Every Man Needs A Shed

Life and Games (but mostly games) from Tony Boydell: Dad, Husband and Independent UK Game Designer, Agricola fanboy and jealous admirer of Carl Chudyk. www.surprisedstaregames.co.uk
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Homage of Steam

Anthony Boydell
United Kingdom
Newent. Glos
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Welcome...to my Shed!
Recently, as you will have noticed (), I have been discussing and (lets not be coy about this) promoting my latest venture Paperclip Railways (PCR) by various means: a designer diary, reports of play-tests and other bits and pieces. While the feedback has been generally positive, I have received a number of second-hand reports of 'muttering' in the area of PCRs supposed over-similarity to String Railway despite everything that I have (publicly) jotted around the subject!

Yesterday I received a Geekmail that explicitly (thank-you for not being passive-aggressive!) asked the following question:

"If you don't mind me asking, how is Paperclip Railways not an infringement on String Railways?"

Well, I do mind you asking a bit, but I will continue to fight for your right to do so.

Now I may be paddling close to troll-laden waters in saying this, but in a world where Dominion, Thunderstone and Ascension: Deckbuilding Game co-exist happily without even the pebble of acrimony being lobbed between them, how is it appropriate to take a swipe at the small guys?

Was Race for the Galaxy greeted with cries of '..but it's just San Juan in Space!' and Tom Lehman derided for it? Would it be churlish to point out the similarity of PitchCar and RoadZters? Equally, I must've missed the meeting when FITS and Blokus were called out as directly-related following a DNA test! And how about every worker-placement product? And the 100 million 'little card games' that are basically 60 cards in 6 colours with the numbers 1 thru 10 printed in the corner? etc etc ad infinitum.

Is the development of an idea just plain ol' copying?

Of course, PCR and SR have the same theme (railways - quite a popular theme, though) and, yes, they both make use of unusual components to represent their theme (wooden cubes as cloth, wood and stone ahoy!). I take accusations, and even 'innocent queries', of plagiarism very much to heart - it is not my intent to (nor do I) 'rip off' other peoples hard work. Myself, and fellow Surprised Stare-r Alan Paull, are pretty boringly-repetitive about wanting to design games with a twist - something new or something taking a pleasing twist on the familiar (ah, maybe there's the rub?)...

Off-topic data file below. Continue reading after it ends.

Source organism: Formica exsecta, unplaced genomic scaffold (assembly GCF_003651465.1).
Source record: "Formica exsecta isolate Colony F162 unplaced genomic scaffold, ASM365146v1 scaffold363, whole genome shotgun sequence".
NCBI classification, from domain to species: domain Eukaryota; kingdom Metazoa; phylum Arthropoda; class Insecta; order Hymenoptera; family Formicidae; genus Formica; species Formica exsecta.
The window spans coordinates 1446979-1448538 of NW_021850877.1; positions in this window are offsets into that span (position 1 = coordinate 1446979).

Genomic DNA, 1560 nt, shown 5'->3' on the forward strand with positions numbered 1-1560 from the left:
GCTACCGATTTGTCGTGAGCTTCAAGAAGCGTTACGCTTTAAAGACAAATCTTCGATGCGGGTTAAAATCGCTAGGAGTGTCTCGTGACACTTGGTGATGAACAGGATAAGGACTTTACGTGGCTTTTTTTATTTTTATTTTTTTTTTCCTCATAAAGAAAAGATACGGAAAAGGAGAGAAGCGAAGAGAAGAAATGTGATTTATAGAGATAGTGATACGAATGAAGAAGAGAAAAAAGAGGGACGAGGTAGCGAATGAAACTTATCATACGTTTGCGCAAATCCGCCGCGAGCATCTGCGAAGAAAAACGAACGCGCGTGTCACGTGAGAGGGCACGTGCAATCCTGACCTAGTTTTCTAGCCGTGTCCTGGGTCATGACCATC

So, here's a brief summary of PCR vs String Railway and why it's NOT any kind of infringement / theft / copying etc:

[1] SR is a light, 20 minute game; PCR is designed to be heavier.

[2] SR uses strings of fixed length for placement; PCR gives you 60 paperclips and it's up to you, your 'plan' (and your current station location) to decide how long or short those placements are

[3] There is no 'hand of cards' to manipulate, manage and/or combo off of in SR; in PCR, hand-management is key (you can't build without cards, find the right combinations and interactions between stations etc)

[4] Strings are 'free' to place; PCR demands that you 'buy' your links

[5] SR scoring is immediately after you have placed your string; PCR has in- and end-game scoring

[6] PCR stations are quirkily-named (did someone just say Qwirkle?) and it has a pun-tastic tag-line

[7] There are almost 100 station cards in PCR with circa 50 unique effects and abilities between them

[8] SR offers ONE action available in your turn (draw then play); PCR offers a choice from two (draw OR play)

[9] PCR stations don't have that cute, traveling mouse on them (at least, not yet)

I will concede, to all of you in the whispering gallery, that - yes - without having seen and played String Railway, Paperclip Railways would not exist today. As I have credited in the rulebook, it was 'inspired by' Mr Hayashi's diversion and set me thinking in a particular direction. This is, of course, no more 'theft' or 'infringement' than admiring the auction mechanic in Amun-Re and building it into League of Six, or re-using the 'pick up and deliver a cube' mechanic in every railway game since 2000 and so-bloomin'-on.

Thus, I present my defence.

Next Week: Comic Sans - The Much-maligned Font (ducks whistle)
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